International and EU experts discussed the contribution of corporate governance and reporting to the Green New Deal and called for global and concerted action at a joint ACCA-IIRC-CFA Institute conference in Brussels. Sustainability and a Green New Deal are at the heart of the European Commission’s forthcoming programme. This demands unprecedented modernisation and change from all parts of our economies, globally. Sustainable finance can play a fundamental role in this, and businesses and their finance teams are also increasingly called upon to monitor and report on social and environmental risks and improve business models to redefine how they create value.
To shine a much needed spotlight on what has been achieved and the work ahead, ACCA (the Association of Chartered Certified Accountants), the IIRC and CFA Institute organised a lively discussion on the crucial role of corporate governance and reporting, and how integration and impact are the way forward. Also launched at this Brussels-based event was the joint ACCA-CFA Institute report called Social and environmental value creation, which examines the role that business and finance is fulfilling in meeting these new challenges.
Jonathan Labrey, Chief Strategy Officer at the IIRC opened the conference saying:”Perhaps the most striking trend of all is the change within mainstream capital market thinking – investors, business and regulators. There is a much greater focus on putting societal interests at the heart of the purpose of companies – in corporate governance codes and in market practice. And a genuine and much needed realignment of corporate purpose towards the needs of broader society will influence reporting and governance and achieve higher performance and increased trust which will benefit all parts of the value chain”.
Heidi Hautala, MEP and Vice President of the European Parliament, in her keynote address recalled that sustainability is an absolute necessity for everyone and circular economy must be a part of this discussion.
“The European Parliament has declared the climate emergency. This emergency means that it is necessary to roll up our sleeves and get to work – we need to transform our economies from resource-consuming into resource-efficient. This means that we must re-think the value creation – how it can be done in a socially and environmentally-sustainable way. It is not enough what legislators or companies have done so far – we must be more ambitious”, Heidi Hautala added.
The new Commission is expected to put forward a proposal to revise the Non-Financial Reporting Directive, which may touch on issues such as its scope, potential stronger requirements for assurance of the sustainability information, where it should be reported; materiality; comparability; coherence and digitalisation.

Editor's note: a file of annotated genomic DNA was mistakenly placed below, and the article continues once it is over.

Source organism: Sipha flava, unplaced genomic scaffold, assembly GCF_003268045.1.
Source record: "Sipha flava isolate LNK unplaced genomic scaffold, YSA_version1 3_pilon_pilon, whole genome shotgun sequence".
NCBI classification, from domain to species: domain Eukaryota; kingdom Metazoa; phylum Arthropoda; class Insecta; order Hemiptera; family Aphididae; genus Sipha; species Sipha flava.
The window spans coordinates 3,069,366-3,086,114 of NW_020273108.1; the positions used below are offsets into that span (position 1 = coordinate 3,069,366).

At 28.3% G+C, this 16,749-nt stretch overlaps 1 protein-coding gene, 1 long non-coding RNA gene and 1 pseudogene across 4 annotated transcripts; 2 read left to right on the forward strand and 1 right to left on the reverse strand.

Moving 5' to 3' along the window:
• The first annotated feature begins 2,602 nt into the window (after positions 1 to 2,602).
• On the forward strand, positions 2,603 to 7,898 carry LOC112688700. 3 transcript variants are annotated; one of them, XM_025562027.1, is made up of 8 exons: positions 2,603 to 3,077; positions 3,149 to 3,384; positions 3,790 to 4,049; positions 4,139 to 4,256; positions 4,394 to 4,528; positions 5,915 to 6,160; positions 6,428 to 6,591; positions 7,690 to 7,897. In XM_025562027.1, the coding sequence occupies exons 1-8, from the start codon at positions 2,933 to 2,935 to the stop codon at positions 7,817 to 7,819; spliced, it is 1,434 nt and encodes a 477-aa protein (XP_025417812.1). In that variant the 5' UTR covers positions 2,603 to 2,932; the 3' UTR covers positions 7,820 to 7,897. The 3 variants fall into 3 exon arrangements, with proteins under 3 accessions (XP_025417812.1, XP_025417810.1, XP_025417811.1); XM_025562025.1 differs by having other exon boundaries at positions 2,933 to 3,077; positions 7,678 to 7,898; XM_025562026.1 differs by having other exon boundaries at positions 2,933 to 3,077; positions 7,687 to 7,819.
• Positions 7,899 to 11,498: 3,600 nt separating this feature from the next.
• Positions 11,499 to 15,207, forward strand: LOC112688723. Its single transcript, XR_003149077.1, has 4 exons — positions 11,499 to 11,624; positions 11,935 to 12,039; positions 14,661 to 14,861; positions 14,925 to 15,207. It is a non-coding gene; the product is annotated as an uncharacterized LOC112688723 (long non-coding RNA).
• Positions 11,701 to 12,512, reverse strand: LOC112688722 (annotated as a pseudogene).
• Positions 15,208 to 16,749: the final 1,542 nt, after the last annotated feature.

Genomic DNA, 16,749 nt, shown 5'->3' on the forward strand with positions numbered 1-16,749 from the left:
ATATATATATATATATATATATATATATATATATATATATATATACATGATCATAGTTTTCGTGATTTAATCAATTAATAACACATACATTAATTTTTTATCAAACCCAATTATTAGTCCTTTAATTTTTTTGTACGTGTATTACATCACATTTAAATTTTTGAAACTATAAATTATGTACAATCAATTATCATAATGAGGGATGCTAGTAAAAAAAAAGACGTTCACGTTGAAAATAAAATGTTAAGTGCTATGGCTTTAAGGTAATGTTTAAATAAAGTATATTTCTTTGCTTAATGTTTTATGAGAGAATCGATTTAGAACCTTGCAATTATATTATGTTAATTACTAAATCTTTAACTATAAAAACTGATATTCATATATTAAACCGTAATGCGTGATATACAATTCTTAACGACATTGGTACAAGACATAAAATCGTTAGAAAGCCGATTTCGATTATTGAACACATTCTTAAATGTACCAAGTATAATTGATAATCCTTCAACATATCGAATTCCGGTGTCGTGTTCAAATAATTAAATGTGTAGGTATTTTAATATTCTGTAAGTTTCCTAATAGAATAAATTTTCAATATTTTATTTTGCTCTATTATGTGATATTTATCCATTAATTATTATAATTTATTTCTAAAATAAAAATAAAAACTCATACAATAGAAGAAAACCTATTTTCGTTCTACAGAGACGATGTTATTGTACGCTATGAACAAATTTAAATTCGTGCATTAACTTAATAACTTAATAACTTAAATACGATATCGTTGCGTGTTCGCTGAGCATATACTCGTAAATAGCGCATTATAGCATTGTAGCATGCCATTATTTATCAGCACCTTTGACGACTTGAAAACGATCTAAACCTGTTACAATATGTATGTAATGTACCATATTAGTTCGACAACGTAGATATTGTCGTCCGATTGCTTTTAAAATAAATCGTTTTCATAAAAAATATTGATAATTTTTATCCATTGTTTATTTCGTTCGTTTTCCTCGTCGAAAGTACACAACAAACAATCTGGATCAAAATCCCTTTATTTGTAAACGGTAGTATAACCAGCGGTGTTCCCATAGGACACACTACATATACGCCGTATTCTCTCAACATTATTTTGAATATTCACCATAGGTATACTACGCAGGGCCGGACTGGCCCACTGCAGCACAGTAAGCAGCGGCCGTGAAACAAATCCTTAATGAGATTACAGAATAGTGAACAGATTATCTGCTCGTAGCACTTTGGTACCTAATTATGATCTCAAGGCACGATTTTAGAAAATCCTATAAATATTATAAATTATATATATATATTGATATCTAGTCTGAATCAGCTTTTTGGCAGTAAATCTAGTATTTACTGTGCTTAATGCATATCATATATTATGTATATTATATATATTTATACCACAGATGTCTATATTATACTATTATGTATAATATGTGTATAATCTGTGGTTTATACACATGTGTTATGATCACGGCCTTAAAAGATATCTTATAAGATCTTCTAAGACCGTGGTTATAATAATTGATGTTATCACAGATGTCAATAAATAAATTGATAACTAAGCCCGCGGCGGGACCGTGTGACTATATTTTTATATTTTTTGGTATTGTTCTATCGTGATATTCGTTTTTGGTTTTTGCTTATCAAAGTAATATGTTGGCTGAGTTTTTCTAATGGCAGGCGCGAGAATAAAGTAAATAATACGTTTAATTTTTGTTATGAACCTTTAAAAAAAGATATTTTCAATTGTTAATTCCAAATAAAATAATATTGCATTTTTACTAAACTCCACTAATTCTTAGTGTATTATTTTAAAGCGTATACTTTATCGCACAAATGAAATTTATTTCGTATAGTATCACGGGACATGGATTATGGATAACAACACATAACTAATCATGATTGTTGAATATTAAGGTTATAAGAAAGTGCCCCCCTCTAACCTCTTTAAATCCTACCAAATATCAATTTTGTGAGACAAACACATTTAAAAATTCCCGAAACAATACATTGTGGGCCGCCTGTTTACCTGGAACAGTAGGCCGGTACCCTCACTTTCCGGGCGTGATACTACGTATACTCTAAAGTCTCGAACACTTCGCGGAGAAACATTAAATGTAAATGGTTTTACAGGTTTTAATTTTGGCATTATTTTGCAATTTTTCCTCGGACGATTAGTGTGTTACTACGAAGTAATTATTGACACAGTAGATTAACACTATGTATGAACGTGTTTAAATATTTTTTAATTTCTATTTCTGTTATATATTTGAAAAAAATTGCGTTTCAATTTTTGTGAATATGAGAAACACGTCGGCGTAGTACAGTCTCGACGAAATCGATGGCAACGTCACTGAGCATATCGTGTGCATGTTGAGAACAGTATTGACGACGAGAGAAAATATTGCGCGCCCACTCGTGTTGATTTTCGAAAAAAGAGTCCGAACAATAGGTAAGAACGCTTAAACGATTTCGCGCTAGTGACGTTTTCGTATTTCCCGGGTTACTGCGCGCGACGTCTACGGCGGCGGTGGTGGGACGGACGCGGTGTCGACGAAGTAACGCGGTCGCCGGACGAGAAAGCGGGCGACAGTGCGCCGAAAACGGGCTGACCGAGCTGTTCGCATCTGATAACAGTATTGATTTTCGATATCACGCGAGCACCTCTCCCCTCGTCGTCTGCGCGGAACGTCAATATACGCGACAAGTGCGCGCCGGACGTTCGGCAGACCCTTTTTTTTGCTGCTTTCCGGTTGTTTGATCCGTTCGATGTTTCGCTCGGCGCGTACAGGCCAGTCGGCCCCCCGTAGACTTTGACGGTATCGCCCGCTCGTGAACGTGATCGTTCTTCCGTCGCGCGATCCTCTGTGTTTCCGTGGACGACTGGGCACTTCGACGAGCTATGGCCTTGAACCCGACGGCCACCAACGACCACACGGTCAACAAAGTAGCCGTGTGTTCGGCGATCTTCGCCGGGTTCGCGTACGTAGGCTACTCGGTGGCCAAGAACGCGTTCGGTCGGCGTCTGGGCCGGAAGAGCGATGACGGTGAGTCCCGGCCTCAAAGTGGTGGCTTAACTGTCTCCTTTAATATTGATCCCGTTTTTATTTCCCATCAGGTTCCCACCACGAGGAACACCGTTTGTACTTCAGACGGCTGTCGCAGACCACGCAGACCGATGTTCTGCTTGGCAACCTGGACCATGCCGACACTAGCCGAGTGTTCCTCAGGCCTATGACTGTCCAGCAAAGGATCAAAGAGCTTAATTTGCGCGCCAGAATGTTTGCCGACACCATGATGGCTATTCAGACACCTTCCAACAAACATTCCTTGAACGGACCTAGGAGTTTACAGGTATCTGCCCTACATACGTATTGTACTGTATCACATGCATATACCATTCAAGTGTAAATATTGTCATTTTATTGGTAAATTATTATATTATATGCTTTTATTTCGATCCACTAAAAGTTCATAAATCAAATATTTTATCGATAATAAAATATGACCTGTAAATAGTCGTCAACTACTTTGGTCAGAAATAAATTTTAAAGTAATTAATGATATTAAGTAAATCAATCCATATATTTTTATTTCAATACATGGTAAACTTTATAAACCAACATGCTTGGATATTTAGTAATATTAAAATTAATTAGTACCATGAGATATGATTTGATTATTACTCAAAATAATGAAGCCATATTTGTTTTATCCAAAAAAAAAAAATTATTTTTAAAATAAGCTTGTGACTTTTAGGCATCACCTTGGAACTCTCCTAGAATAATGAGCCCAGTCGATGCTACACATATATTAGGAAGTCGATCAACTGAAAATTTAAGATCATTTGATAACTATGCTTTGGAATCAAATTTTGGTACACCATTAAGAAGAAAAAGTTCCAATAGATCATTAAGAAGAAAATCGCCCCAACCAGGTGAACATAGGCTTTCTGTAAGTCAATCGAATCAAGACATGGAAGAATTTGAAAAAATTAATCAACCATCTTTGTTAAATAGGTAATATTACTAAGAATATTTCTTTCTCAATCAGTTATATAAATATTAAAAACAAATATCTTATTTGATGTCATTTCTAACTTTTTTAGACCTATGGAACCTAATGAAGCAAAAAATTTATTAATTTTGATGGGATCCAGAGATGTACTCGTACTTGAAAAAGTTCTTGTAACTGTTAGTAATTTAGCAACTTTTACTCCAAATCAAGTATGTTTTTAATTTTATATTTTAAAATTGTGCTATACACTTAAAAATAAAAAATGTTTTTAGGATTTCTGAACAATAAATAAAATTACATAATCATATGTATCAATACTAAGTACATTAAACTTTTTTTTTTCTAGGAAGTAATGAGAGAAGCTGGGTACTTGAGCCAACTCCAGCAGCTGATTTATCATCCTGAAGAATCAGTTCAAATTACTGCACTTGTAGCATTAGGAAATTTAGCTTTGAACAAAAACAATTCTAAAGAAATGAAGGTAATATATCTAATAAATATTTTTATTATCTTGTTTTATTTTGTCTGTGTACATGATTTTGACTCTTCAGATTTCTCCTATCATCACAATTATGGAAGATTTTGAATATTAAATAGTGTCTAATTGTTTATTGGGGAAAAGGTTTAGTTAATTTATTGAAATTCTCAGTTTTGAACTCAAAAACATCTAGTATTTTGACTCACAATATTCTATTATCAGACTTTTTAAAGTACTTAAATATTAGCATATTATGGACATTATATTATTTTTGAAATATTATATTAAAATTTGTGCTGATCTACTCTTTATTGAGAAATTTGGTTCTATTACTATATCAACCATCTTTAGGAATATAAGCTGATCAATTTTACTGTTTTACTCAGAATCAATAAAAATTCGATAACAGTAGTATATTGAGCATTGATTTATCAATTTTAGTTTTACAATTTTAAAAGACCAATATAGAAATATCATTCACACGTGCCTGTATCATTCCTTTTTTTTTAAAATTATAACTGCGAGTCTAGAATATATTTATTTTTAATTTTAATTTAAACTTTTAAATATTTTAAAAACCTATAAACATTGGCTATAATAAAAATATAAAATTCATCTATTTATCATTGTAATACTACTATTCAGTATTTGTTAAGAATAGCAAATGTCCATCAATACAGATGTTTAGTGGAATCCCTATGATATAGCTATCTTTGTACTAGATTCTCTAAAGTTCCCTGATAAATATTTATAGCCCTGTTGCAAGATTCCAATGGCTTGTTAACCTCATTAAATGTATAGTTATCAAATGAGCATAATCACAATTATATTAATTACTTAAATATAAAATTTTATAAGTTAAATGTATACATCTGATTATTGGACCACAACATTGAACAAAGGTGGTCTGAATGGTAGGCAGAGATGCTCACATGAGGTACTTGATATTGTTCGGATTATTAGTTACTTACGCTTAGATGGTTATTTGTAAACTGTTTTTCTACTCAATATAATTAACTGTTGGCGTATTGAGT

Most of the speakers agreed that transformational – or systemic – change is needed, but this will only happen through taking actions or changing behaviour. Improving sustainability reporting will involve responding to challenges related to availability and comparability of data and metrics, require clarifying sustainable finance definitions and face methodological issues associated with scenario analysis and stress testing. Corporate reporting and accounting also urgently needs to factor other environmental factors than climate change like biodiversity, and better disclosure requires moving to due diligence reporting models. At the moment we are shifting risks from one sector to another, but we need to look at the total environmental impact, and to have in place: Governance – Risk Management – Meaningful reporting and Measurement – set targets – and plan/ implement actions.
Jimmy Greer, head of sustainability at ACCA, moderated the first panel, saying: “The ACCA-CFA Institute report demonstrates that there are many concrete ways for finance teams to engage with a more multi-dimensional approach to value creation . The SDGs are a great example of sophistication and maturation in this world and we are starting to see that people are thinking of them in more systemic way. This progress is really encouraging”.
It was suggested that stepping up action to promote standardised environmental management accounting building on emerging corporate natural capital accounting methods is a key priority for delivering the EU Green Deal ambitions. It was also stressed that we need investment, we need investors, but above all active owners, and no matter what action we take, it will not make a difference if we don’t consider pricing externalities. It was also reminded that companies in Europe already do a lot, and this should be acknowledged by policy-makers and stakeholders.
Kazim Razvi, Director, Financial Reporting Policy, CFA Institute , also recalled that there is an education side to things – different terms mean something else in different regions. He explained: “The CFA Institute will be publishing pieces on ESG information and how investors are using it. The most important area is the educational side – how this data is used and incorporated in analysis.”
Alan Johnson, Deputy President of IFAC concluded : “Europe may be an old, and even an ageing continent – but it’s driving innovation, leading on social and economic integration, and most importantly on sustainability. It can go forward fast, but the reality is that we must work together across the world. Regulatory fragmentation is a very big issue, with high costs to both business and society. Professional accounting organisations should be making the case for collaboration in their jurisdictions. It is our job to advocate and convince all countries that we can win this battle only by working together collaboratively, in order to ensure we make this planet a more hospitable and safer place for future generations”.